Sir John Hay (says the Sydney Telegraph) was born at Little Yetbsie, Aberdeenshire, Scotland, on June 23, 1816, and educated at King's College, Aberdeen. Year after year he succeeded in carrying off the highest honors and took his degree in 1834. The same year he proceeded to Edinburgh and commenced the study of the law. After two or three years spent in this manner, during which time he qualified as a Scotch barrister, accounts of the new settlement in Australia attracted his attention.
Leaving his legal studies, he decided to seek his fortune in this colony. He arrived in Sydney in 1838, and before tbe close of the year had settled beyond Albury, at Welaregang Station, where he resided for 18 years. In the meantime Sir John had taken up and occupicd the Noorong station", on tbo wakool River, some 60 miles from Deniliquin.
To this be subsequently added by purchase the adjoining stations "Geeger and "Bertmegad", and was interested at different times in various other station properties throughout the colony.
During the whole of that period he devoted himself laboriously to the work of his run. In tho midst of a busy life Mr. Hay did not neglect public questions. By his sentiments on current topics he obtained the full confidence of those living within his circle, and when responsible government was at length declared Mr. Hay appealed to the electors of Murrumbidgee in conjunction with Mr. George Macleay, their former representative and was returned without opposition. Prior to this he had risen in popular favor by his opposition to the border duties over the Mnrray. He was an earnest advocate of freetrade and took a prominent part in the discussions held on that subject. On Septem ber 17, 1856, Mr. Hay, as one of the mott prominent members of tbe first Legislative Assembly, was chosen to move a vote of censure on the Cowper Ministry. On this occasion he made his memorable speech against the appointment of Mr. James Martin to tbe Attorney-Generalship. His motion was carried on September 23 by 2G | to 23. This was the Recond Cabinet defeated sioce the new House met, and doubt was freely expressed as to tbe ultimate success of the new constitution on its novel popular principles, Mr. Cowper, the defeated Premier shared these doubts and advised the Governor, Sir W. Denison, to dissolve Parliament and proceed to a fresh election.
This Sir William refused to do, and sent for Mr. Hay, as tbe mover of the resolution, and requested him to undertake the responsibility of forming a new Administration. Mr. Hay declined the honor and recommended that Mr. Watson Parker, who represented Parramatta in the Assembly, should be sent for. The Governor adopted the advice and deputed Mr Hay to request Mr. Parker to undertake tbe onerous task. Mr. Parker acquiesced, and succeed in forming a Ministry, in which he himself was Colonial Secretary; Mr Stuart Donaldson, Treasurer and Mr John Hay, Minister for Lands and Works. On the introduction of tbe Electoral Act, September 3, 1857, Mr. Cowper, the ex Premier, moved an amendment to the effect that the bill be read this day day six months. The amendment was carried by 26 to 23, which curious enough, are the exact numbers by which Mr. Hay carried his vote against Mr Cowper.
The Parker Hay Cabinet therefore, after conducting the business of the country for 11 months, resigned and Mr. Cowper again resumed office. Mr. Hay continued without intermission to be a representative of the people from his first election in 1856 to his appointment to the Upper House in 1867.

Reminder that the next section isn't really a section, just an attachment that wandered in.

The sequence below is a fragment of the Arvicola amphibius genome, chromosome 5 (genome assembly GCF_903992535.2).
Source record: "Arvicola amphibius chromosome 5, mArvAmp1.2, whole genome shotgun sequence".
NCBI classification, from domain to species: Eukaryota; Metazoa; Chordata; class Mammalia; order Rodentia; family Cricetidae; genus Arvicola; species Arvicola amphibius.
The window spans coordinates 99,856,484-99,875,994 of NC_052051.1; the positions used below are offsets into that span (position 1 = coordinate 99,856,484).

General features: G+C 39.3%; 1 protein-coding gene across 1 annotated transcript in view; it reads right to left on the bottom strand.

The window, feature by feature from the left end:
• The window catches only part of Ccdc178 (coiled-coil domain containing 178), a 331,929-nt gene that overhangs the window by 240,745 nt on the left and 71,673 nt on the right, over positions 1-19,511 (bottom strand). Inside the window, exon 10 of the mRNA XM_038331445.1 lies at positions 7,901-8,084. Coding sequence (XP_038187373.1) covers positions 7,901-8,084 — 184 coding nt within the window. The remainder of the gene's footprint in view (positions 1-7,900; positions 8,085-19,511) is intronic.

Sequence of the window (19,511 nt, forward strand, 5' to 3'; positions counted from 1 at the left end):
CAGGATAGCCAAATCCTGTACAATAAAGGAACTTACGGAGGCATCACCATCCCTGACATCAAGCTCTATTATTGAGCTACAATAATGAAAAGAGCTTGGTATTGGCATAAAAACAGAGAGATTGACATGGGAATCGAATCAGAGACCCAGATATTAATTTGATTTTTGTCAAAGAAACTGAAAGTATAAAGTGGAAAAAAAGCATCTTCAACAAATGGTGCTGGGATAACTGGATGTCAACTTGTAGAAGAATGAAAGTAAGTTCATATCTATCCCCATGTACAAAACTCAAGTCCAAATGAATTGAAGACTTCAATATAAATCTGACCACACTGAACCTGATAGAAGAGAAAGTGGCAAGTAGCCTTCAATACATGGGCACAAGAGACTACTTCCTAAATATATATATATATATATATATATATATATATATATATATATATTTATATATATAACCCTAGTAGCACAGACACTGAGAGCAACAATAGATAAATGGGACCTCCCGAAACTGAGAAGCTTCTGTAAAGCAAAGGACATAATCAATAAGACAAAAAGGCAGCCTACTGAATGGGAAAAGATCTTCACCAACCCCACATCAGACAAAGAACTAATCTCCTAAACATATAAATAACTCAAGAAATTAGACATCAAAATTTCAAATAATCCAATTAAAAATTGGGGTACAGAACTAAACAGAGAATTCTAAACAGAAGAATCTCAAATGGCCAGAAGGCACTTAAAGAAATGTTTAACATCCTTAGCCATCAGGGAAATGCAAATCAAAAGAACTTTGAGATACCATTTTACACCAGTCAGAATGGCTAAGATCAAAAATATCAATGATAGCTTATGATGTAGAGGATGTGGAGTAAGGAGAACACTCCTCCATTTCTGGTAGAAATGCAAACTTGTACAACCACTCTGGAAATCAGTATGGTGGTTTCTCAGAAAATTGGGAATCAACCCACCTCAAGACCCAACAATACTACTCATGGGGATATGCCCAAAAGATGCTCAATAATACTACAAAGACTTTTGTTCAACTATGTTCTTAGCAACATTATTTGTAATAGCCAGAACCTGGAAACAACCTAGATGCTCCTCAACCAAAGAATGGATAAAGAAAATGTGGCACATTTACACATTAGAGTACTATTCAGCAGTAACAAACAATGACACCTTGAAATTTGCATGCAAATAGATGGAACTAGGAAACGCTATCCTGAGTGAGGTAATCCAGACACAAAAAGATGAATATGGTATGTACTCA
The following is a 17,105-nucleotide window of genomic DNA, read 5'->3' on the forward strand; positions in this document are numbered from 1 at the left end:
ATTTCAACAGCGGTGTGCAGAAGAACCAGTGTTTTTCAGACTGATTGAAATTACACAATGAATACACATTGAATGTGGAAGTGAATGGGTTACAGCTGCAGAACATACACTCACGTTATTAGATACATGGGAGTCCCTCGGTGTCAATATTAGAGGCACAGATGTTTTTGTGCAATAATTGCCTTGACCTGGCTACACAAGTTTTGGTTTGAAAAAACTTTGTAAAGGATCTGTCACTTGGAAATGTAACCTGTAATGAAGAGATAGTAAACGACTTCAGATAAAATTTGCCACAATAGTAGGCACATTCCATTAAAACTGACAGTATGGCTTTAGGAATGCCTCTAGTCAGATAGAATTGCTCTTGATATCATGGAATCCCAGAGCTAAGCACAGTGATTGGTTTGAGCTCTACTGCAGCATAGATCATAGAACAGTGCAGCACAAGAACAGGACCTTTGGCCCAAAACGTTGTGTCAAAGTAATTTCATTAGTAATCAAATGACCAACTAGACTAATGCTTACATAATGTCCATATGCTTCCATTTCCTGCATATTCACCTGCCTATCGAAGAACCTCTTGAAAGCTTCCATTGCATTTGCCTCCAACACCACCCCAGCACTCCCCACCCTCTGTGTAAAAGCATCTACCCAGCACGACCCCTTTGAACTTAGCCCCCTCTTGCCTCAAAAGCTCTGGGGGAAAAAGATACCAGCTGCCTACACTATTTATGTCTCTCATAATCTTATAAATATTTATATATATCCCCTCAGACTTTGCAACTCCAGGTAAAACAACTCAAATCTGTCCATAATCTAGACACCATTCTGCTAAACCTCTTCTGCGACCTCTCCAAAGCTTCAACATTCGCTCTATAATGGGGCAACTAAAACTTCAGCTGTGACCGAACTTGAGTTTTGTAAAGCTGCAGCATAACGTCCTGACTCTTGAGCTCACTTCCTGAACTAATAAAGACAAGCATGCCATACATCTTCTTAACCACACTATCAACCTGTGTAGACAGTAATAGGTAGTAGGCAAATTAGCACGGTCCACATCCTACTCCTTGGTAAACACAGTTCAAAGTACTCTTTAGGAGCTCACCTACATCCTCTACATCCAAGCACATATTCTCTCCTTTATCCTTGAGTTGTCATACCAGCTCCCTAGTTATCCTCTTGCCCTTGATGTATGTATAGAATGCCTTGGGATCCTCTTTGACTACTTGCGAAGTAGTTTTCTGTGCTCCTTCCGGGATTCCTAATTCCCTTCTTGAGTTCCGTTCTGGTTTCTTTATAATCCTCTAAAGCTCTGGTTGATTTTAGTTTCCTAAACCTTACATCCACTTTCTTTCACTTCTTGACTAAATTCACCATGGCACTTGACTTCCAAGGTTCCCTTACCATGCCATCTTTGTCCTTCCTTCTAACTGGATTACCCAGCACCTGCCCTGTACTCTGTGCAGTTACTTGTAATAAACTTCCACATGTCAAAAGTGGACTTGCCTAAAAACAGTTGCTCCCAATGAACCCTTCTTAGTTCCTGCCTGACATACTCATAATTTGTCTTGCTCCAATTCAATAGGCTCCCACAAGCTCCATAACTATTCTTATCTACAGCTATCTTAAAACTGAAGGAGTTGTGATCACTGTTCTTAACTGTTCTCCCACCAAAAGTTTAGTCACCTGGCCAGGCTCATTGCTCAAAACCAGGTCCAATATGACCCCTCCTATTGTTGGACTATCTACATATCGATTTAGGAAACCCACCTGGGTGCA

In the first and second Parliaments he represented the pastoral district of Murrumbidgee, in tbe third and fourth he represented the Murray, one of tbe new electorates into wbich his former constitutency was divided by the new Electoral Act.
In 1864 he accepted by invitation to come forward for Central Cumberland, wbich electorates he represented until his translation to the Upper House in 1867. He opposed decidedly some of the principal measures of the Administrations formed by Mr Cowper and Mr afterwards Sir John Robertson, more particularly those having having reference to the land question.
He was always a staunch defender of the squatting interest. Mr Hay was opposed to all tbe efforts made to place the land on a free select basis. He took a conseicuous part in 1860 in opposing tbe 13th or free selection. On October 25, 1860, wben tbe 13th clause was under discussion in committee of the whole House, He moved as an amendment the insertion of tbe words 'after survey.' The amendment was carried by 33 to 28, and a general election followed. The cry upon which the suffrages of the people were sought was free selection before survey, and it carried the day. A large majority was returned pledged to support the rejected clause. Mr. Hay was returned for the Murray, among the few opponents of the principle who were sent back to Parliament with the renewed oonfidence of their constituents. Defeated at his attempts to modify the Robinson land policy on tbis important point, Mr. Hay eventally accepted the decision of Parliament and endeavoured to make the heat of a system which differed widely from the one be would have established.
He supported the fencing bill, remarking that it would take the sting out of free selection. After the defeat of the Parker Ministry Mr Hay did so again hold any ministerial office, although frequenty invited to do so.
On October 14, 1862, he was elected Speaker of the Legislative Assembly. Mr. Hay was re elected next Parliament and continued to hold the position for three years, wben failing health compelled him to resign.
On June 26, 1867, he was transferred to the cleaner atmosphere of the Upper House and on tbe demise of Sir Terance Airey Murray was appointed its president, which office he hold on the day of his death.